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Thursday, September 22, 2011

Voting Rights Act Withstands a Challenge in the Deep South

President Lyndon Johnson signs
The Voting Rights Act of 1965

The days of men wearing hoods and burning crosses seem to have mostly passed here in the Deep South. But they have been replaced by the days of men filing dubious lawsuits, funded by mysterious organizations.

That seems to be the take-home lesson from an effort in Shelby County, Alabama, to free itself from U.S. Justice Department oversight of its elections. The Shelby County Commission, in a lawsuit funded by a shadowy nonprofit group, claimed that portions of the Voting Rights Act of 1965 were unnecessary, burdensome, and unfair.

A federal judge yesterday ruled against Shelby County, finding that Congress had ample evidence that minority rights at the ballot box need continued monitoring. Congress voted overwhelmingly in 2006 to extend the Voting Rights Act for another 25 years. Shelby County's lawsuit challenged that decision, but U.S. District Judge John Bates said Congress was well within its rights.

This case hits close to home because I live in Shelby County, Alabama, and for four-plus years, I've presented detailed evidence on this blog about the blatant corruption of a "justice system" that regularly tramples constitutional rights. Mrs. Schnauzer and I have been targeted by rogue judges and lawyers in Shelby County, even though we are white. We long have suspected that dysfunction here, in Alabama's fastest growing county, is driven largely by what we called "race-based fears" or RBF.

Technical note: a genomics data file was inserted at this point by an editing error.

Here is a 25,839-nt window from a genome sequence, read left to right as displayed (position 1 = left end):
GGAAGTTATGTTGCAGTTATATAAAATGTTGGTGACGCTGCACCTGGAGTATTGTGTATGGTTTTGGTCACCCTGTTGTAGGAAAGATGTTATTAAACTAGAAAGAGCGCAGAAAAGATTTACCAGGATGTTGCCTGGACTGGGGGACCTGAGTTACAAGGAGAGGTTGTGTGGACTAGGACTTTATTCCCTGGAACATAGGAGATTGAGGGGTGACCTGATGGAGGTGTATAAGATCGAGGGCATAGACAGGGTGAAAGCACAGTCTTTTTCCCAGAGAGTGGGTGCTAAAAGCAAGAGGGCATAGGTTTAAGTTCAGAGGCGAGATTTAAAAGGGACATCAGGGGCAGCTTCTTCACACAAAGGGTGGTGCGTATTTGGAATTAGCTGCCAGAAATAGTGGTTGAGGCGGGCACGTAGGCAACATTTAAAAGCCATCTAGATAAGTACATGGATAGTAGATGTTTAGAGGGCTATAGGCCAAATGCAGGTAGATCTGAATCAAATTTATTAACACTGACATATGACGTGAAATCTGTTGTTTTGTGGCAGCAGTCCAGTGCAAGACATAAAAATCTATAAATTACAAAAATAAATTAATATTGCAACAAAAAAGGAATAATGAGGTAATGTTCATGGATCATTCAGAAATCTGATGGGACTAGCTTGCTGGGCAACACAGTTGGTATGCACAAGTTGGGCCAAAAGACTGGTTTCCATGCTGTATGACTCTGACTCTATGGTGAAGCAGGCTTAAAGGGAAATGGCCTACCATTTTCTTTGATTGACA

After living in Shelby County for 22 years, we have come  to believe that true racism--an active desire to cause harm to, or rule over, those of a different race--is relatively rare here. But RBF is very much alive, and we suspect it drives the creation of a "justice system" that operates in a sick parallel universe. There are many intelligent, good-hearted people in Shelby County--although huge numbers of them are misguided enough to reflexively vote Republican--but the leadership here is an utter mess. The hierarchy in Shelby County consists mostly of people who have deep roots in the county, and they seem resentful of any change that might lead to equal opportunity for those who don't look or think like them.

In essence, the hierarchy seems to say, "We live here in order to get away from so many blacks and liberals who tolerate blacks, and we don't want the gubmint forcing us to change our ways. We are going to create our own set of rules and enforce them however we want."